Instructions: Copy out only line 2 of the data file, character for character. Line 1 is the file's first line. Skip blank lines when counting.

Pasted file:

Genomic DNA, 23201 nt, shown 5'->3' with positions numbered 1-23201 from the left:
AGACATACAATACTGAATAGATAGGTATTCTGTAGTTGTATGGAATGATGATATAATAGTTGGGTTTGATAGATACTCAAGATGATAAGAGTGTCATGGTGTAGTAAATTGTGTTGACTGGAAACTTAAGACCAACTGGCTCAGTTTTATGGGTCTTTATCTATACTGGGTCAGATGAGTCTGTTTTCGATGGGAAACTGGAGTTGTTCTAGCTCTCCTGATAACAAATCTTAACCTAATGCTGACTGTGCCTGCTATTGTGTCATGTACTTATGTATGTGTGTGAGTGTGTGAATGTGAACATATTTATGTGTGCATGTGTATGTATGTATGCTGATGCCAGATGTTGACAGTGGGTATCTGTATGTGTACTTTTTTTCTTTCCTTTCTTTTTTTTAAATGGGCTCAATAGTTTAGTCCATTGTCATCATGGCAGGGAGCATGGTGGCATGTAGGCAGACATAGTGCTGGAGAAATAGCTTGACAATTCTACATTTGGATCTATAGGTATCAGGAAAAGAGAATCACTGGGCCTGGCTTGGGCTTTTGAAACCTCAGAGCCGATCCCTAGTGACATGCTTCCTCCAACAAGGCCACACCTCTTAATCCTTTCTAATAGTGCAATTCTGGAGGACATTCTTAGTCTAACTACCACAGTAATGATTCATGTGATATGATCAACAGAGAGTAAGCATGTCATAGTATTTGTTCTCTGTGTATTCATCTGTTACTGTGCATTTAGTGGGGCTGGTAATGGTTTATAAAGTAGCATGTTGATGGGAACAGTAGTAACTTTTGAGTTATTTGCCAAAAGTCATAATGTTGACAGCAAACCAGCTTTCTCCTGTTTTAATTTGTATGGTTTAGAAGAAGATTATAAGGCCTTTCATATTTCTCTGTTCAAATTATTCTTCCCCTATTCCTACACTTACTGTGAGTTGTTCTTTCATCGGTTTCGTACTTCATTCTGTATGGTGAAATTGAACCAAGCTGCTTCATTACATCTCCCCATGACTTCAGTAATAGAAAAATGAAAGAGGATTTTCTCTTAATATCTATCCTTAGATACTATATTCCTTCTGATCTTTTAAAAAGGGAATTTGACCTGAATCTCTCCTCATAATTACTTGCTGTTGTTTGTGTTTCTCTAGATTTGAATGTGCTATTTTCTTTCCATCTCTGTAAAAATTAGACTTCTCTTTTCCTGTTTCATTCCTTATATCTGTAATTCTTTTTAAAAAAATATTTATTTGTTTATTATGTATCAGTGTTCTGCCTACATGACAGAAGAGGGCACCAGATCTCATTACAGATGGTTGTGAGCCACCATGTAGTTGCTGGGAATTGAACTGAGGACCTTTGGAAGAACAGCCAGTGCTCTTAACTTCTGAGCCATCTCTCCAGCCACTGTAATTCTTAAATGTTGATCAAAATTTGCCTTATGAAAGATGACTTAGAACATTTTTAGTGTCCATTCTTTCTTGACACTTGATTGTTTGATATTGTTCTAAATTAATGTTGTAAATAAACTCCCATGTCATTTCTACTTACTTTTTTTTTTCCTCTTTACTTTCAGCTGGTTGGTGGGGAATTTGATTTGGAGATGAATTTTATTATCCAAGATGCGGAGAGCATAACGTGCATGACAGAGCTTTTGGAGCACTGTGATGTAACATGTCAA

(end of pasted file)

AGACATACAATACTGAATAGATAGGTATTCTGTAGTTGTATGGAATGATGATATAATAGTTGGGTTTGATAGATACTCAAGATGATAAGAGTGTCATGGTGTAGTAAATTGTGTTGACTGGAAACTTAAGACCAACTGGCTCAGTTTTATGGGTCTTTATCTATACTGGGTCAGATGAGTCTGTTTTCGATGGGAAACTGGAGTTGTTCTAGCTCTCCTGATAACAAATCTTAACCTAATGCTGACTGTGCCTGCTATTGTGTCATGTACTTATGTATGTGTGTGAGTGTGTGAATGTGAACATATTTATGTGTGCATGTGTATGTATGTATGCTGATGCCAGATGTTGACAGTGGGTATCTGTATGTGTACTTTTTTTCTTTCCTTTCTTTTTTTTAAATGGGCTCAATAGTTTAGTCCATTGTCATCATGGCAGGGAGCATGGTGGCATGTAGGCAGACATAGTGCTGGAGAAATAGCTTGACAATTCTACATTTGGATCTATAGGTATCAGGAAAAGAGAATCACTGGGCCTGGCTTGGGCTTTTGAAACCTCAGAGCCGATCCCTAGTGACATGCTTCCTCCAACAAGGCCACACCTCTTAATCCTTTCTAATAGTGCAATTCTGGAGGACATTCTTAGTCTAACTACCACAGTAATGATTCATGTGATATGATCAACAGAGAGTAAGCATGTCATAGTATTTGTTCTCTGTGTATTCATCTGTTACTGTGCATTTAGTGGGGCTGGTAATGGTTTATAAAGTAGCATGTTGATGGGAACAGTAGTAACTTTTGAGTTATTTGCCAAAAGTCATAATGTTGACAGCAAACCAGCTTTCTCCTGTTTTAATTTGTATGGTTTAGAAGAAGATTATAAGGCCTTTCATATTTCTCTGTTCAAATTATTCTTCCCCTATTCCTACACTTACTGTGAGTTGTTCTTTCATCGGTTTCGTACTTCATTCTGTATGGTGAAATTGAACCAAGCTGCTTCATTACATCTCCCCATGACTTCAGTAATAGAAAAATGAAAGAGGATTTTCTCTTAATATCTATCCTTAGATACTATATTCCTTCTGATCTTTTAAAAAGGGAATTTGACCTGAATCTCTCCTCATAATTACTTGCTGTTGTTTGTGTTTCTCTAGATTTGAATGTGCTATTTTCTTTCCATCTCTGTAAAAATTAGACTTCTCTTTTCCTGTTTCATTCCTTATATCTGTAATTCTTTTTAAAAAAATATTTATTTGTTTATTATGTATCAGTGTTCTGCCTACATGACAGAAGAGGGCACCAGATCTCATTACAGATGGTTGTGAGCCACCATGTAGTTGCTGGGAATTGAACTGAGGACCTTTGGAAGAACAGCCAGTGCTCTTAACTTCTGAGCCATCTCTCCAGCCACTGTAATTCTTAAATGTTGATCAAAATTTGCCTTATGAAAGATGACTTAGAACATTTTTAGTGTCCATTCTTTCTTGACACTTGATTGTTTGATATTGTTCTAAATTAATGTTGTAAATAAACTCCCATGTCATTTCTACTTACTTTTTTTTTTCCTCTTTACTTTCAGCTGGTTGGTGGGGAATTTGATTTGGAGATGAATTTTATTATCCAAGATGCGGAGAGCATAACGTGCATGACAGAGCTTTTGGAGCACTGTGATGTAACATGTCAA